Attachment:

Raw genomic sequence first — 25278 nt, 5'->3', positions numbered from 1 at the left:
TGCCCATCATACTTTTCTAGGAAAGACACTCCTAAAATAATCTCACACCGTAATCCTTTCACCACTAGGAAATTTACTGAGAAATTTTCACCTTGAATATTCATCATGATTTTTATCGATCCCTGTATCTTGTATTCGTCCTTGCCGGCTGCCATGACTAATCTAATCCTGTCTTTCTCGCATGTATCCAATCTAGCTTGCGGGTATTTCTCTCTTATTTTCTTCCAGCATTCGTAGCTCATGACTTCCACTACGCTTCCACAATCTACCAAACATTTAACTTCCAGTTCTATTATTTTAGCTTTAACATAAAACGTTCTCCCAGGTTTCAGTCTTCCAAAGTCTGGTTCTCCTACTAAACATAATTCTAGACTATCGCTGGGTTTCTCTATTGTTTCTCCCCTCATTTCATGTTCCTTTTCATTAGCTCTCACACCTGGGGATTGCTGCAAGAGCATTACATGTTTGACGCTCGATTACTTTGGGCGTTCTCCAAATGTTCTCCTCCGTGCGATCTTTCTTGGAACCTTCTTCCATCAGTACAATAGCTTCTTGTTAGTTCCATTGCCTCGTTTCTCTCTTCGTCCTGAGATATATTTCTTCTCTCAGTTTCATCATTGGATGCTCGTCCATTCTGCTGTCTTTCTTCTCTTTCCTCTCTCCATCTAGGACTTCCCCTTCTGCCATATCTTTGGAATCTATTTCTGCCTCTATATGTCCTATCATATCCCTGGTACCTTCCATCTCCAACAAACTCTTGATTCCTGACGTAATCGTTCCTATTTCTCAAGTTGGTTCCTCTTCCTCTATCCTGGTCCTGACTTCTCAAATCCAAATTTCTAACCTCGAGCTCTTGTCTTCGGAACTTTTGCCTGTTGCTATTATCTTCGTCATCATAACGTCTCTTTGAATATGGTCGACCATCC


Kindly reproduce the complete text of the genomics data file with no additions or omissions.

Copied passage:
Raw genomic sequence first — 25278 nt, 5'->3', positions numbered from 1 at the left:
TGCCCATCATACTTTTCTAGGAAAGACACTCCTAAAATAATCTCACACCGTAATCCTTTCACCACTAGGAAATTTACTGAGAAATTTTCACCTTGAATATTCATCATGATTTTTATCGATCCCTGTATCTTGTATTCGTCCTTGCCGGCTGCCATGACTAATCTAATCCTGTCTTTCTCGCATGTATCCAATCTAGCTTGCGGGTATTTCTCTCTTATTTTCTTCCAGCATTCGTAGCTCATGACTTCCACTACGCTTCCACAATCTACCAAACATTTAACTTCCAGTTCTATTATTTTAGCTTTAACATAAAACGTTCTCCCAGGTTTCAGTCTTCCAAAGTCTGGTTCTCCTACTAAACATAATTCTAGACTATCGCTGGGTTTCTCTATTGTTTCTCCCCTCATTTCATGTTCCTTTTCATTAGCTCTCACACCTGGGGATTGCTGCAAGAGCATTACATGTTTGACGCTCGATTACTTTGGGCGTTCTCCAAATGTTCTCCTCCGTGCGATCTTTCTTGGAACCTTCTTCCATCAGTACAATAGCTTCTTGTTAGTTCCATTGCCTCGTTTCTCTCTTCGTCCTGAGATATATTTCTTCTCTCAGTTTCATCATTGGATGCTCGTCCATTCTGCTGTCTTTCTTCTCTTTCCTCTCTCCATCTAGGACTTCCCCTTCTGCCATATCTTTGGAATCTATTTCTGCCTCTATATGTCCTATCATATCCCTGGTACCTTCCATCTCCAACAAACTCTTGATTCCTGACGTAATCGTTCCTATTTCTCAAGTTGGTTCCTCTTCCTCTATCCTGGTCCTGACTTCTCAAATCCAAATTTCTAACCTCGAGCTCTTGTCTTCGGAACTTTTGCCTGTTGCTATTATCTTCGTCATCATAACGTCTCTTTGAATATGGTCGACCATCC